She does not know that her robber/lover is Jamie Lockhart; he does not know that she is Clement's cherished daughter Rosamond: "Sometimes she would wake up out of her first sleep and study his sleeping face, but she did not know the language it was written in. . . . The only thing that divided his life from hers was the raiding and the robbing that he did, but that was like his other life, that she could not see, and so she contented herself with loving all that was visible and present of him as much as she was able."

Still, curiosity eventually gets the best of her, and she is able to see him without the stain that disguises him. He is furious. "Good-by," he says. "For you did not trust me, and did not love me, for you wanted only to know who I am." Soon enough she learns his name, but she also learns "that names were nothing and untied no knots." Her lover has gone, and she is left to reassemble the pieces of her life; though if she ever again sees him she has, thanks to all that happy activity on "grass soft as a dream," good news to impart to him.

Well. "The Robber Bridegroom" is a fairy tale, and fairy tales usually have happy endings. This one is no exception, which is as it should be. There can be no question that Welty wrote the tale in high spirits, and she certainly wasn't about to punish these two handsome young people whom she had so lovingly brought to life by keeping them apart from each other. Still, she puts them through a few adventures and disappointments before reuniting them, and she permits them -- and us -- to meet some of the Mississippi River's more outlandish characters in the process.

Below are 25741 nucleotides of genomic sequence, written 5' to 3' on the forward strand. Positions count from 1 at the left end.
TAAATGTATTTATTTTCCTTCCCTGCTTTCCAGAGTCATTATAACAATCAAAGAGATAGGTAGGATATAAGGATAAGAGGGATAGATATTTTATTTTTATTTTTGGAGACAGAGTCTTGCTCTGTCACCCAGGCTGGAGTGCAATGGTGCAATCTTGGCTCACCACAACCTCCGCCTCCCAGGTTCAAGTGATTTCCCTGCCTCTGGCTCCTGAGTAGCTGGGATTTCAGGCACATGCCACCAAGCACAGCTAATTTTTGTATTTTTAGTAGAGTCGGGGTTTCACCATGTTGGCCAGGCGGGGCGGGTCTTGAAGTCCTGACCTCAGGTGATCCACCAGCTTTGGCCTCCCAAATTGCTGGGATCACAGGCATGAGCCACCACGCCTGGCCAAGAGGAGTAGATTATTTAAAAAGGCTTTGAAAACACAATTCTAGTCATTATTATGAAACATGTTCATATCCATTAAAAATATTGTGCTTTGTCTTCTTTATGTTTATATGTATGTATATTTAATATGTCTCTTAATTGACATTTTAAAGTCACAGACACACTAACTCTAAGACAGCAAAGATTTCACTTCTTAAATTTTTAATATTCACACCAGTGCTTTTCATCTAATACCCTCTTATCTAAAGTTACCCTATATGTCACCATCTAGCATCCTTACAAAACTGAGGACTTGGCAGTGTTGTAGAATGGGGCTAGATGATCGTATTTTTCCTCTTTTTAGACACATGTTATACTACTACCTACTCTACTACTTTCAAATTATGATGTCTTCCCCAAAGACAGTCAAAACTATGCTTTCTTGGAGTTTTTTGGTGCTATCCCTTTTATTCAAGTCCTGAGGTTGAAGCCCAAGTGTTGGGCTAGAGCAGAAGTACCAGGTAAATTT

The Mississippi and the Natchez Trace, "that old buffalo trail where travelers passed along and were set upon by the bandits and the Indians and torn apart by the wild animals," are as vividly brought to life in this novella as are any of its characters. Place was of central, abiding importance to Welty, and she loved no place on Earth more than the Mississippi landscape she inhabited and the great river that ran through it. This is evident in much of her other writing -- "Delta Wedding" and "Losing Battles" most particularly -- but nowhere does she convey her affinity for it with more sureness and intimacy than in this lovely miniature. "The Robber Bridegroom" probably is not Welty's best book -- that distinction must be bestowed on "A Curtain of Green" -- but it is the one that I love most.

"The Robber Bridegroom" is available in a Harvest paperback ($11).

Jonathan Yardley's e-mail address isyardleyj@washpost.com.